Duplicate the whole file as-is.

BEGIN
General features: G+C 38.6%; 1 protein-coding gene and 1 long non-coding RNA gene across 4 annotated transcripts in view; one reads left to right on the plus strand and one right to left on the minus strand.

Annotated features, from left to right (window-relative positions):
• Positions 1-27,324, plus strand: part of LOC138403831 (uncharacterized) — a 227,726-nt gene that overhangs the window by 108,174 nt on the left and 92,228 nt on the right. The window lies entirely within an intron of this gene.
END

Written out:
General features: G+C 38.6%; 1 protein-coding gene and 1 long non-coding RNA gene across 4 annotated transcripts in view; one reads left to right on the plus strand and one right to left on the minus strand.

Annotated features, from left to right (window-relative positions):
• Positions 1-27,324, plus strand: part of LOC138403831 (uncharacterized) — a 227,726-nt gene that overhangs the window by 108,174 nt on the left and 92,228 nt on the right. The window lies entirely within an intron of this gene.